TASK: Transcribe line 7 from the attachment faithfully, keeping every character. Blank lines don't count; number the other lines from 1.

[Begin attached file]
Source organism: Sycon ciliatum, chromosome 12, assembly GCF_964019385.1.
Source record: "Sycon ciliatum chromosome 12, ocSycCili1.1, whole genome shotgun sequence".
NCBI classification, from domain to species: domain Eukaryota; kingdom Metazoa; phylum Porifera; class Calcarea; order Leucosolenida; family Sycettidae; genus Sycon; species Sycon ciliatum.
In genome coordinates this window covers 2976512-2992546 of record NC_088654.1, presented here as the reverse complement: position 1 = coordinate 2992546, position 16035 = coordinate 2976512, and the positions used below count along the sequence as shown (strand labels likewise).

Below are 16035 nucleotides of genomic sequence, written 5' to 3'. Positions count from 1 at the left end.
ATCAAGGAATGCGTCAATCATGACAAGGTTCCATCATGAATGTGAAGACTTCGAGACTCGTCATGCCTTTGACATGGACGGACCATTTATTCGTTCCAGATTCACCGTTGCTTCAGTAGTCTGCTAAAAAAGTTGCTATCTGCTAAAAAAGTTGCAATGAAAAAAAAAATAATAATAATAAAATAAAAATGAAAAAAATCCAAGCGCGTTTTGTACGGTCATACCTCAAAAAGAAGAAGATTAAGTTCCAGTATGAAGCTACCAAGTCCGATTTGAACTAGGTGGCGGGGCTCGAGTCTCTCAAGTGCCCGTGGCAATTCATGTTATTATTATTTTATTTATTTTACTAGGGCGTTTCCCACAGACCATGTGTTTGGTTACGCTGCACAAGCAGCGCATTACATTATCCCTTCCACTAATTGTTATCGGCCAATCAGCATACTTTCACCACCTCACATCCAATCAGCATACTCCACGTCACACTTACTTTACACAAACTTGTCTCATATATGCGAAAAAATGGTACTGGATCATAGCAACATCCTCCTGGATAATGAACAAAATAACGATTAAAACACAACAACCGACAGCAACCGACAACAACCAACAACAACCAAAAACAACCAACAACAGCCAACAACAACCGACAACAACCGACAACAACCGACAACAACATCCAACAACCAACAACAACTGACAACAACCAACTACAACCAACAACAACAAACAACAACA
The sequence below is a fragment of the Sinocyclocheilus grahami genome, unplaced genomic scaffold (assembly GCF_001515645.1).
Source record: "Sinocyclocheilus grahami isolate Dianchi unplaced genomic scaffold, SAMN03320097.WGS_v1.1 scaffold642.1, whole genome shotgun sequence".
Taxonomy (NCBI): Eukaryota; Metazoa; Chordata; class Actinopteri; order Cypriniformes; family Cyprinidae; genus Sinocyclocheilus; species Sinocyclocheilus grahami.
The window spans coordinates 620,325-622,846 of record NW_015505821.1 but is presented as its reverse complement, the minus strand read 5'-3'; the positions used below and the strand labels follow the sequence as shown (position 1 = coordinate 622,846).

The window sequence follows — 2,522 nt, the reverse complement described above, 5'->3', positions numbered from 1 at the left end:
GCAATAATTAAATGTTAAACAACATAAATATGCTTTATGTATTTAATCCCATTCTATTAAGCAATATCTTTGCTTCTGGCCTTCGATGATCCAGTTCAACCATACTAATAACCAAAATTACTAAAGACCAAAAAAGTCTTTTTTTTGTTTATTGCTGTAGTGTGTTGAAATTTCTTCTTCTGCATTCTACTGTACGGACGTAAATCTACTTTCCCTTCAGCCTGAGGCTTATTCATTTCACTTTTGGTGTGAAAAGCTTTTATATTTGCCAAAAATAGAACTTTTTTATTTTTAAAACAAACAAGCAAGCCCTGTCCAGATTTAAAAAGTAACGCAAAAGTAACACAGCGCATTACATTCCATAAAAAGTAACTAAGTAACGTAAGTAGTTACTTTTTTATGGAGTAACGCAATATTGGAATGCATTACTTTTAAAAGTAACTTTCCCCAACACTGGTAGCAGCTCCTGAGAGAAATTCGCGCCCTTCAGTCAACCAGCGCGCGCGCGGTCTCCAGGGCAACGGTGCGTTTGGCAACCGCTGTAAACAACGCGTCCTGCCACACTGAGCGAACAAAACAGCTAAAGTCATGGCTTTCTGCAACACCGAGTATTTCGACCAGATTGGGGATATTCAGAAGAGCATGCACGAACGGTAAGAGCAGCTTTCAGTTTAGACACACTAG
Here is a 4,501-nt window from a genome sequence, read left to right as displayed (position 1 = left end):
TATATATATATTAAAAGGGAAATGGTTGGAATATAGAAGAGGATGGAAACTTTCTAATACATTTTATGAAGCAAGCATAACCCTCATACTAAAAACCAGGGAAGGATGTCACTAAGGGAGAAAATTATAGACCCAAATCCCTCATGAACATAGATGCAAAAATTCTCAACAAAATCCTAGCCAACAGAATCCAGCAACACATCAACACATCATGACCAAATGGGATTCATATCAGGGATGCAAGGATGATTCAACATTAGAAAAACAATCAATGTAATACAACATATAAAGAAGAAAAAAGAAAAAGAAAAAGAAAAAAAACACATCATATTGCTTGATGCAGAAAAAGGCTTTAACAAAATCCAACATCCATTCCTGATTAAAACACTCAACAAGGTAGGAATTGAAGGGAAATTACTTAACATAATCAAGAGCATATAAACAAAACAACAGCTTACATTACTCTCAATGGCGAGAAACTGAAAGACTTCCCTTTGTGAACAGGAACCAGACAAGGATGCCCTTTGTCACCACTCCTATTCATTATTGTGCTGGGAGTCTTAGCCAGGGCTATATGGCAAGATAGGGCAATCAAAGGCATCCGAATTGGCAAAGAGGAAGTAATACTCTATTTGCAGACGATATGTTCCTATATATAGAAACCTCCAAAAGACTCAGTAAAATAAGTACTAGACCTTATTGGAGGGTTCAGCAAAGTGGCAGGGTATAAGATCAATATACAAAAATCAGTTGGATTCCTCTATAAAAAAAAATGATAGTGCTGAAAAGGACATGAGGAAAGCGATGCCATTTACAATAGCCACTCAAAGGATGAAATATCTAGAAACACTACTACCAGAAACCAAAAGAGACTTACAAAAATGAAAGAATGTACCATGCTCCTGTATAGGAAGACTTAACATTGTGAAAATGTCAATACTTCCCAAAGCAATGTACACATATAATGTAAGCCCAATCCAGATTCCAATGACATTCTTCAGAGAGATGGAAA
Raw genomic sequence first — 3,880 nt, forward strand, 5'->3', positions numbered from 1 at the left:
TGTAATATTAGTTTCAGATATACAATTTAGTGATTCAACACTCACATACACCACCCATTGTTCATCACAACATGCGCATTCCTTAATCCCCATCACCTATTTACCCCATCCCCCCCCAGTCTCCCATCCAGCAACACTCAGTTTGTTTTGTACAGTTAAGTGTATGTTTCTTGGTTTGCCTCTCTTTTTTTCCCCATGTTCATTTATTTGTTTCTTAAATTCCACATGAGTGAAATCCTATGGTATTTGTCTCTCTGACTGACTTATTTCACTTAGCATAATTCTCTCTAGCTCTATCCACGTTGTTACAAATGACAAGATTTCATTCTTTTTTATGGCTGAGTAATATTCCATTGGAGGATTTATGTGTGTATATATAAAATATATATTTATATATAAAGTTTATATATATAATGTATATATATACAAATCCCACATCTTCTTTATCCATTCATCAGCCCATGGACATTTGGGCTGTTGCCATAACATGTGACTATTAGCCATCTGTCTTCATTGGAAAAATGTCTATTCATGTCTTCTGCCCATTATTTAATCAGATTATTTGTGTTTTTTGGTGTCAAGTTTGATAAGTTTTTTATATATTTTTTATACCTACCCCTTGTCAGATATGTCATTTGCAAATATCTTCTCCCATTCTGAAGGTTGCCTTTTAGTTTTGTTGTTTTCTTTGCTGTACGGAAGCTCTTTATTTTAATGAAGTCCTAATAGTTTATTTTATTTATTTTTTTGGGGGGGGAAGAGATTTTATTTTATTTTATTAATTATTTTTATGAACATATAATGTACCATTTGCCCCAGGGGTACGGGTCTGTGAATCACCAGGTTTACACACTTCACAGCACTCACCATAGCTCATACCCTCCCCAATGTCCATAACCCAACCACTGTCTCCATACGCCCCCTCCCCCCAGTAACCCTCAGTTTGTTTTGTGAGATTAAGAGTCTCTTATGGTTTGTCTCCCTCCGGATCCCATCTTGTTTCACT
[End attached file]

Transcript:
The sequence below is a fragment of the Sinocyclocheilus grahami genome, unplaced genomic scaffold (assembly GCF_001515645.1).